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A renal stent is a medical device which is designed to be used in the treatment of kidney problems. There are several different types of stents intended for different purposes. Like stents intended for use in other regions of the body, a renal stent is a small tube which facilitates drainage or flow from one area of the body to another. Candidates for stenting usually have the device placed by a specialist such as a nephrologist, a doctor who specializes in treatment of kidney disorders.
One type of renal stent is designed to address blockages in the ureter, the tube which drains urine from the kidneys to the bladder. This type of renal stent holds the ureter open so that it can drain freely. This can be used to help patients pass kidney stones and to address other blockages such as narrowing of the ureter caused by inflammation, infection, scarring, or tumors. The stent has coils on either end which fix it in place and ensure that it will not drift.
Another type of renal stent is designed to be used on the renal artery. In this case, the stent holds the artery open so that the flow of blood is not disrupted by a blockage. The renal artery can be subject to stenosis or narrowing as a result of chronic disease and other medical issues. If a doctor suspects that a patient needs a renal artery stent, a medical imaging study is conducted to look at the blood vessels which surround the kidneys, and an angiogram may be performed with the use of tracer dyes to follow the flow of blood through the area.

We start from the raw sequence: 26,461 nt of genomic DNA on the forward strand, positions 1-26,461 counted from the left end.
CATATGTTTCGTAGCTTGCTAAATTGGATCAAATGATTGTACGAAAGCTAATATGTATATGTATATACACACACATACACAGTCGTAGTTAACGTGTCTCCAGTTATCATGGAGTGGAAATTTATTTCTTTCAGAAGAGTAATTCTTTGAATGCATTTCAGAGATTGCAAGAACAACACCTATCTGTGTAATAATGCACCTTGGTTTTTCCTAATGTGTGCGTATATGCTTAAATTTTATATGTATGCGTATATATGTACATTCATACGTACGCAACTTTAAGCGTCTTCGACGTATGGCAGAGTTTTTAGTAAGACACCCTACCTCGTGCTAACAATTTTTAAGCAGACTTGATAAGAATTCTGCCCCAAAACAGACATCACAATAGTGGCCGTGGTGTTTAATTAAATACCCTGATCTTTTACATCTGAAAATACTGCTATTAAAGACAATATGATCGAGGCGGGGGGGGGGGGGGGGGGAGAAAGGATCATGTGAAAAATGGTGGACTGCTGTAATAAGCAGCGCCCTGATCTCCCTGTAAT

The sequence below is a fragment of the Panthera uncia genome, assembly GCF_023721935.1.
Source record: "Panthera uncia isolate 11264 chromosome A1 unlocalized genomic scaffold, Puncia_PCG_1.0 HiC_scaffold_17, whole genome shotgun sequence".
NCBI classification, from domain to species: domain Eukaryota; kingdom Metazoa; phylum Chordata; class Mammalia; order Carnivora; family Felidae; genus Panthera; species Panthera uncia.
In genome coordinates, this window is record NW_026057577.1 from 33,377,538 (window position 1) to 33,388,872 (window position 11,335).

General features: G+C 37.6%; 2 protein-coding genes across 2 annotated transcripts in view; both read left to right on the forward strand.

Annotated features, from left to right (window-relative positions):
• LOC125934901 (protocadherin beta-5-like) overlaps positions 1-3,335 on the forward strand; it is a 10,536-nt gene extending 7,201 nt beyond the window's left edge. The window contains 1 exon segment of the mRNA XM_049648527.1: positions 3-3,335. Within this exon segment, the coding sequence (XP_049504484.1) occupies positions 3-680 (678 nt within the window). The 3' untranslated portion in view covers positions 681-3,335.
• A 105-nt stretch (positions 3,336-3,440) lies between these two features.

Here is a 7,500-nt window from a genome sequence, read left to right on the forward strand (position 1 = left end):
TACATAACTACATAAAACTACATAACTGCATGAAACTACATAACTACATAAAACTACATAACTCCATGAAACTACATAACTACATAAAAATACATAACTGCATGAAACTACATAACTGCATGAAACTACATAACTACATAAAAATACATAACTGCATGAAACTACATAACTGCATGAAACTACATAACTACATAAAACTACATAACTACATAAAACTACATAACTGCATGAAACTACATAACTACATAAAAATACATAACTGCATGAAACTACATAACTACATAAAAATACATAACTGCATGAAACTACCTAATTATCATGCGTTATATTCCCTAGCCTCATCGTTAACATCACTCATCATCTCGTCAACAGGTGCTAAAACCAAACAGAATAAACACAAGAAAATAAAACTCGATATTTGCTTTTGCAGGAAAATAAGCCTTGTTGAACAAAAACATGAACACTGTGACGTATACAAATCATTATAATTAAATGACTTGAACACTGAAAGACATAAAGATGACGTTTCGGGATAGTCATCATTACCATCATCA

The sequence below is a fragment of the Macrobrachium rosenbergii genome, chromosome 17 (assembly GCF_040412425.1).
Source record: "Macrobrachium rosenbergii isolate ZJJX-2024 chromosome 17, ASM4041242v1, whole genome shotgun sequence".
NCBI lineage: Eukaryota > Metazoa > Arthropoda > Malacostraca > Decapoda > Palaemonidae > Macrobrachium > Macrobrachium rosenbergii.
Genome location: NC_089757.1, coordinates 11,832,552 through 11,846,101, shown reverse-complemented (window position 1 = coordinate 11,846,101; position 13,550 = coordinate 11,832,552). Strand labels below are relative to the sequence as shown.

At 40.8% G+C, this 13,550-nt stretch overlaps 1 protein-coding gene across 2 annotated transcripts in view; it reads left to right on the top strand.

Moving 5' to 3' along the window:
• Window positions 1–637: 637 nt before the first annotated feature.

Having a stent inserted can be painful, and anesthesia is using during the procedure to keep the patient comfortable. Once the renal stent is in place, the patient may need to follow special care directions. For example, if a stent is placed in the renal artery, it may be necessary to take special medications to prevent clots from forming in and around the stent. The patient may also need to be periodically examined to confirm that the stent is still in place and that it is working properly.
Before having a renal stent inserted, patients should make sure that their doctors are familiar with their complete medical history, in case there are any contraindications which could make a stent inadvisable. In addition, patients should ask about what kind of stent is being used, the purpose of the stent insertion, and what the expected outcome of the stenting will be. They may also want to ask about special care directions which will need to be followed and what will happen if or when the stent needs to be removed.
When I had my first kidney stone attack, the doctors discussed the possibility of a renal stent. They said I could expect more stones to form on a three to five year cycle, so a stent might help to keep them from becoming problematic. They finally decided not to implant one, since I couldn't afford the procedure on my income at the time. I think they would probably recommend one now if I ever had another kidney stone attack.
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